A classic. I saw the TV miniseries starring Anthony Andrews years ago--it didn't make that great an impression on me--but I"d never read the book. Whe...moreA classic. I saw the TV miniseries starring Anthony Andrews years ago--it didn't make that great an impression on me--but I"d never read the book. When Amazon offered it for a reasonable price, I got it.
The story starts in World War II, when the hero is stationed at one of England's manor homes. It happens to be one he's very familiar with, and thus the recollections of events between the two world wars are jarred. He was at school with the younger son of the manor's family and despite a relative's warning, took up with him. Visits to the manor bring him in contact with the dysfunctional family. Mother is wedded to her Catholic religion, father lives abroad with his mistress, older brother is pompous, the sister... Our hero falls in love with the sister. Not surprising since he's been so taken with her brother from the start. But the romance is eventually doomed.
The writing is wonderful, the descriptions lyrical, but the story's kind of blah. In the end, religion wins out and leaves everyone pretty unhappy. I was relieved to be done with it.(less)
I wanted to give TAMAR five stars, it was that good a read. I thought about it off and on for days after finishing. (And normally I forget a book once...moreI wanted to give TAMAR five stars, it was that good a read. I thought about it off and on for days after finishing. (And normally I forget a book once it's read, except when I buy it again and realize after a couple of chapters I've read it before!)
TAMAR grabbed me right away, when an old man asks his son to name his coming baby Tamar. The son conmplies and the stage is set for the story to unfold. When Tamar is fifteen, she sets out on a journey up the Tamar River in England, going to places her grandfather marked for her. She hopes to discover his past.
Part of the book is written from her POV on her journey. The other parts come from the POV's of two Dutchmen, code names Tamar and Dart, who were parachuted into Nazy occupied Holland during WWII to aid the resistance. The switch between present and past is effortless, probably because Tamar always uses first person for her accounts.
Peet gives a moving picture to life in Holland under the occupation. An unwed mother serving as a courier. The fearful heroism of people who risk their lives to keep radio signals between England and Holland alive. The food shortages. The soldiers' threat.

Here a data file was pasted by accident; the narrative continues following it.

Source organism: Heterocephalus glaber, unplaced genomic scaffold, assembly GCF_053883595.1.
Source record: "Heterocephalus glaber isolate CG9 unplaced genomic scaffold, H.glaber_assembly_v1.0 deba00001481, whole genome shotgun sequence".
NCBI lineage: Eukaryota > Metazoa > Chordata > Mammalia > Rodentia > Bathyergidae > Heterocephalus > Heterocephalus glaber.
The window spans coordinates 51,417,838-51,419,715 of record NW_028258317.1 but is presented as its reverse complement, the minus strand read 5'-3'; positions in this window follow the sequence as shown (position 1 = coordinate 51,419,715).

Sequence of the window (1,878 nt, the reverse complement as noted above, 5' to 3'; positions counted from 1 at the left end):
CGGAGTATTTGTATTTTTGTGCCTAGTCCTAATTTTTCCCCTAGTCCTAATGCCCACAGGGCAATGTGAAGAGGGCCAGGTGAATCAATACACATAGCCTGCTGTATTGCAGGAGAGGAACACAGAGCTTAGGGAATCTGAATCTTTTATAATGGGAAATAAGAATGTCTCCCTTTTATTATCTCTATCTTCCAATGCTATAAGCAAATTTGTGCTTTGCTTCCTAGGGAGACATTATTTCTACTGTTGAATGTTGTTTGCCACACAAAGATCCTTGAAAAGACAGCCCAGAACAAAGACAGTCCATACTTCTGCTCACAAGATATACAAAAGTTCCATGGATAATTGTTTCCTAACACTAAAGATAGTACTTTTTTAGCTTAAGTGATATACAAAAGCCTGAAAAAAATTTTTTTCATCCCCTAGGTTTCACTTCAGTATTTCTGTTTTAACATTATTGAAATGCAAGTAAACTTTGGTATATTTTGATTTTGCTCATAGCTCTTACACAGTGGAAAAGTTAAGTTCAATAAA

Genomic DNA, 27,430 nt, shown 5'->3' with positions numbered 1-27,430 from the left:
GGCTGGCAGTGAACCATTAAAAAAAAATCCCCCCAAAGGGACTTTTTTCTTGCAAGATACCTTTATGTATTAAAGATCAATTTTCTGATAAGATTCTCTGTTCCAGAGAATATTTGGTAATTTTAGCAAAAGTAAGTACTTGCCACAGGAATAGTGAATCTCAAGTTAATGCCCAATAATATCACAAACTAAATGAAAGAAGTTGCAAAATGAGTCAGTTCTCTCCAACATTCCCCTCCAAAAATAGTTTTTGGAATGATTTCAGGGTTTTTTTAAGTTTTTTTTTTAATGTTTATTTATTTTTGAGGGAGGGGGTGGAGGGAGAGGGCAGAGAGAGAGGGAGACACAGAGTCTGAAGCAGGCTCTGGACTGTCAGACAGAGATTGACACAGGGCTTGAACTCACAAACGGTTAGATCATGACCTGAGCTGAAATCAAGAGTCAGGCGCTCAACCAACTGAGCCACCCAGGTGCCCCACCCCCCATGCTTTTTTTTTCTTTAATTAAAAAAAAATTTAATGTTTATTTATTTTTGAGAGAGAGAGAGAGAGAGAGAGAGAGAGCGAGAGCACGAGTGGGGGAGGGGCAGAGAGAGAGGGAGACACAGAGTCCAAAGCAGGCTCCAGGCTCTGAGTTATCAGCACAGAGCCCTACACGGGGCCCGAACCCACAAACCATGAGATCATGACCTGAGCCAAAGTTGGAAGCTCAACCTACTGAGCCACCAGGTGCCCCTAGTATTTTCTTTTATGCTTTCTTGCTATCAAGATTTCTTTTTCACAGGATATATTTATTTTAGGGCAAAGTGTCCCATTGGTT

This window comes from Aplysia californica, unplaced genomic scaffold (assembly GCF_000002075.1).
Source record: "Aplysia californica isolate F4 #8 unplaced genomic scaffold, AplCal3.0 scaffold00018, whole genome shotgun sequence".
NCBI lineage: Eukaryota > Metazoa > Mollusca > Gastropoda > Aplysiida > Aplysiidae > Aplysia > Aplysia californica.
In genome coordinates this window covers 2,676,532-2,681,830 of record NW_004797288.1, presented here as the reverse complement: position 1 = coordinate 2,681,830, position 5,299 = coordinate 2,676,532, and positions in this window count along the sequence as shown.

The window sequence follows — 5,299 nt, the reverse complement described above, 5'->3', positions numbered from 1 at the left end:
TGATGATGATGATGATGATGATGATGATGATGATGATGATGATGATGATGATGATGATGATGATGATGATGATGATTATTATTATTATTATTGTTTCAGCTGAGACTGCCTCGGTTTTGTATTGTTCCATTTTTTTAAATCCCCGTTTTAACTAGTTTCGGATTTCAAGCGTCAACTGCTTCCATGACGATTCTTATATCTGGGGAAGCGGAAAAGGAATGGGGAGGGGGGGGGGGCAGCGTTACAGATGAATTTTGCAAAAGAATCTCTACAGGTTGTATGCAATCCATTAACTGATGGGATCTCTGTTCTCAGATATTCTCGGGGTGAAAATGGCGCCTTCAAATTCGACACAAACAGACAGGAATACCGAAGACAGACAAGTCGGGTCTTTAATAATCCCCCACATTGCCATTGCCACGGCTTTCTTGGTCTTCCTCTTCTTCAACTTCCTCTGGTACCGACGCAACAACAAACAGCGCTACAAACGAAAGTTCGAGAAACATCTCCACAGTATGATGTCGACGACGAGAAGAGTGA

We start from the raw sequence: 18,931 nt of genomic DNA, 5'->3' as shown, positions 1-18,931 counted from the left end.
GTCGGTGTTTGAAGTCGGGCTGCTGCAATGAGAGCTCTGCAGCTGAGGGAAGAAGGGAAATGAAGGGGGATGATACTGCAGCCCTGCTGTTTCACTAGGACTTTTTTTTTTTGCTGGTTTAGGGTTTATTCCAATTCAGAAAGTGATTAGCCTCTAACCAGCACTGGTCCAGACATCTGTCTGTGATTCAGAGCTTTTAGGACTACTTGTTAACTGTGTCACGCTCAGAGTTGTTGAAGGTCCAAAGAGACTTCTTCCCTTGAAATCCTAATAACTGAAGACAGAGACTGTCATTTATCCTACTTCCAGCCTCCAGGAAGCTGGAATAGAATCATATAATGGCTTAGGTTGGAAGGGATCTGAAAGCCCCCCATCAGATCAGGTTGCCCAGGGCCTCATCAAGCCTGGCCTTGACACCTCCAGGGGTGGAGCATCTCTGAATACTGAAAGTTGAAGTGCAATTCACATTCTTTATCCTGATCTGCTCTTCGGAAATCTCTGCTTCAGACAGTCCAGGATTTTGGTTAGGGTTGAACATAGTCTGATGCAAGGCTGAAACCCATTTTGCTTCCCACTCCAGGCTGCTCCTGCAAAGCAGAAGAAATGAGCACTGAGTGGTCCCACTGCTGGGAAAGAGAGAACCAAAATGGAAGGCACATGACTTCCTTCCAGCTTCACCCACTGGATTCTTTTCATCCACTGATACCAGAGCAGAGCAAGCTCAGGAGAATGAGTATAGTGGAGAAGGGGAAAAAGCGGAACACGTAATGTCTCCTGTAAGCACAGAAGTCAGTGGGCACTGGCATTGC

We follow Tamar and Dart's mental processes, watch them deteriorate, panic, rise up in heroism. And there's a love story, between Tamar and the namesake Tamar's grandmother.
The one thing that disappointed me was that the plot came apart toward the ending. Present day events came about that depended on events during the war being known to the current cast, that (unless I missed something and I very well could have) we the readers knew, but left us puzzled as to how the others not involved knew them.
If it hadn't been for that, the plot coming apart toward the end, I would surely had given it five stars.
This book's for anyone who likes history, romance, and good writing.(less)
When Massachusetts attorney Paul Forte is subpoenaed to go before a grand jury investigating unreported contributions, he assumes he's just a small fi...moreWhen Massachusetts attorney Paul Forte is subpoenaed to go before a grand jury investigating unreported contributions, he assumes he's just a small fish caught up in the net. He testifies truthfully about his golfing dates with lobbyists, assuming that the reciprocal policy golfers always use - I'll pay for you to play my course, you pay for me to play yours - will keep him safe.
Not. Seems the prosecutor has a grudge against Paul. He's indicted, subjected to arrest and put in a holding cell. All without knowing why.
Paul displays humor, vulnerability, and decency in an impossible situation where the bureaucratic process could easily grind him down. We cheer for him because we like him.
The book is funny, with crisp dialogue and good characterization.
No murders, but if you're tired of the same old legal thrillers, give this a try.